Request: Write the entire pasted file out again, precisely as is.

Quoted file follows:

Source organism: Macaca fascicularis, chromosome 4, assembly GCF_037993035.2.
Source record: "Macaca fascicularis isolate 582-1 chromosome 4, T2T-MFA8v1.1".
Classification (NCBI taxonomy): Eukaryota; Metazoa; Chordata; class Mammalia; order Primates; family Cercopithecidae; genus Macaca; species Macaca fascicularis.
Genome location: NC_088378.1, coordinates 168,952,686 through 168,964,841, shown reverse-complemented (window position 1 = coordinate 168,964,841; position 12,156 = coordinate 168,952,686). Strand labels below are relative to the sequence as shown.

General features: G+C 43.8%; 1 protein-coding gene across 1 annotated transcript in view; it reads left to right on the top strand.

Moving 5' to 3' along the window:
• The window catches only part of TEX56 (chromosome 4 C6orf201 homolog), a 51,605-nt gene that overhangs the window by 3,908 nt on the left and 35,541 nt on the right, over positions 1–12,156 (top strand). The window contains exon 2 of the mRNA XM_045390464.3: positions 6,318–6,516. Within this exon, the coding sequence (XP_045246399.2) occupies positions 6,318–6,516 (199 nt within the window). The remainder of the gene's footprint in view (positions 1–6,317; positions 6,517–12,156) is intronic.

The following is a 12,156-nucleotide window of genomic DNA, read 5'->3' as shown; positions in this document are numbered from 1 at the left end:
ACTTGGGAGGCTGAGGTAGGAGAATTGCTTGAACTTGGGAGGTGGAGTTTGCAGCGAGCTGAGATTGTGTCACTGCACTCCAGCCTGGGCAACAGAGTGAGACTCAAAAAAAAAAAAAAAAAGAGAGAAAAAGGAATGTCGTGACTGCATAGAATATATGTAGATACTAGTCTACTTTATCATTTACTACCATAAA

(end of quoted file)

Source organism: Macaca fascicularis, chromosome 4, assembly GCF_037993035.2.
Source record: "Macaca fascicularis isolate 582-1 chromosome 4, T2T-MFA8v1.1".
Classification (NCBI taxonomy): Eukaryota; Metazoa; Chordata; class Mammalia; order Primates; family Cercopithecidae; genus Macaca; species Macaca fascicularis.
Genome location: NC_088378.1, coordinates 168,952,686 through 168,964,841, shown reverse-complemented (window position 1 = coordinate 168,964,841; position 12,156 = coordinate 168,952,686). Strand labels below are relative to the sequence as shown.

General features: G+C 43.8%; 1 protein-coding gene across 1 annotated transcript in view; it reads left to right on the top strand.

Moving 5' to 3' along the window:
• The window catches only part of TEX56 (chromosome 4 C6orf201 homolog), a 51,605-nt gene that overhangs the window by 3,908 nt on the left and 35,541 nt on the right, over positions 1–12,156 (top strand). The window contains exon 2 of the mRNA XM_045390464.3: positions 6,318–6,516. Within this exon, the coding sequence (XP_045246399.2) occupies positions 6,318–6,516 (199 nt within the window). The remainder of the gene's footprint in view (positions 1–6,317; positions 6,517–12,156) is intronic.

The following is a 12,156-nucleotide window of genomic DNA, read 5'->3' as shown; positions in this document are numbered from 1 at the left end:
ACTTGGGAGGCTGAGGTAGGAGAATTGCTTGAACTTGGGAGGTGGAGTTTGCAGCGAGCTGAGATTGTGTCACTGCACTCCAGCCTGGGCAACAGAGTGAGACTCAAAAAAAAAAAAAAAAAGAGAGAAAAAGGAATGTCGTGACTGCATAGAATATATGTAGATACTAGTCTACTTTATCATTTACTACCATAAA